Let’s give these people the benefit of the doubt anyway. We’ll assume that what was written in the latest bulletin is actually true; that PEPP and then June’s expanded PEPP both responsible for the decline in yields pictured above. No, it wasn’t the matching June 8 turn in the global bond market, especially for UST’s I wrote about last week. Chalk this up to Christine Lagarde’s wise stewardship, flawless technical proficiency, and unchallenged execution!
Even when we do so, guess what? We still find out that the most effective, absolute biggest mover in risk-free yields across Europe is…the ECB. Not buying bonds, mind you, but in everything it has done up to and including that. Those periods in between when the ECB says the European economy is recovering and accelerating because of the last thing it did – only to find out after a spell that it didn’t work and the next “big” thing that surely will is about to be undertaken.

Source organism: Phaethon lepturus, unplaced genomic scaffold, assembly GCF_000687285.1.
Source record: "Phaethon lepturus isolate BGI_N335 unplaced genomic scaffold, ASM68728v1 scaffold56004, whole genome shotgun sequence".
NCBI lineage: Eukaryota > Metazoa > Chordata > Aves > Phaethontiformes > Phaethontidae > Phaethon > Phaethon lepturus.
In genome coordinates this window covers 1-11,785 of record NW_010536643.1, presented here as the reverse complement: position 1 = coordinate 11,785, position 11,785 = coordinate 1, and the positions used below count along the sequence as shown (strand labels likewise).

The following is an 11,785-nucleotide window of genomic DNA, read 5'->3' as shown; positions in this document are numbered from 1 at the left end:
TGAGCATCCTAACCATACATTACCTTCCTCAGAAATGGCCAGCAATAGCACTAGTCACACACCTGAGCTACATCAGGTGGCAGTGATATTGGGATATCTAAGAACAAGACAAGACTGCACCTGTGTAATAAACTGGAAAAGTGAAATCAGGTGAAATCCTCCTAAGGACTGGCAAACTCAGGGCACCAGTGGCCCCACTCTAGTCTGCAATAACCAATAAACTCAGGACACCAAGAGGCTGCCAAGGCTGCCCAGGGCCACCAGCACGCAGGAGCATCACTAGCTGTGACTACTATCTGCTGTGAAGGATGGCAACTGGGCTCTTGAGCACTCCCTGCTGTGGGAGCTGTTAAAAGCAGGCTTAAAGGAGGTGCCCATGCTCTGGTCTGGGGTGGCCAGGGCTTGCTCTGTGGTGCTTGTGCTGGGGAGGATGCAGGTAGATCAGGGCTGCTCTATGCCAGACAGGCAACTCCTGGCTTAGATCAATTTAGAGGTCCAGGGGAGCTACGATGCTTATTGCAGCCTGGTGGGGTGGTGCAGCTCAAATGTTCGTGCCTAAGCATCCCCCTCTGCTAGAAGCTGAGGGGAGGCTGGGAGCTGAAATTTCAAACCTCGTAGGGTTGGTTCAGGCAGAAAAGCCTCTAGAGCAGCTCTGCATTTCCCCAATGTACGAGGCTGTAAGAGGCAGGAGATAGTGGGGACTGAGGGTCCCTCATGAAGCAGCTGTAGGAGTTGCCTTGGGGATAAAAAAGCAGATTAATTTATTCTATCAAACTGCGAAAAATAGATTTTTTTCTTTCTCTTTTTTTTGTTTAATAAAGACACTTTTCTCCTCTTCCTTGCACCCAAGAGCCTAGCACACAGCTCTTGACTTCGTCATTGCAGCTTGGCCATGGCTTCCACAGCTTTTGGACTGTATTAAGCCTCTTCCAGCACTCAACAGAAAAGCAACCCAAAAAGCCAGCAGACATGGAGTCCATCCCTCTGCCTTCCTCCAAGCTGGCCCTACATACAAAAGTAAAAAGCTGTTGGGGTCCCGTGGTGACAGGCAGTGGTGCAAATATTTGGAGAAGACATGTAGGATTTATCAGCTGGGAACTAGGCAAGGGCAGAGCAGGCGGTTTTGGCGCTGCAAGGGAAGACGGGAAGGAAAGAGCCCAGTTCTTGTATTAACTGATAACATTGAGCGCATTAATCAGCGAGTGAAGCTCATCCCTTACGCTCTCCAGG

Yields sink as the central bank cannot stop the economy from continuously being pinned down. QE and outright bond buying was just the last in a long string of “brilliant” ideas, like LTRO’s, that never once accomplished their actual, stated, promised goals (recovery, as the word actually means).
Even when assuming this most recent “lowering of yields” had been accomplished by PEPP it still isn’t very impressive, though, even less so when you place it in the context of the last almost thirteen years. Giving it every benefit of every doubt, and it’s still so awfully insignificant.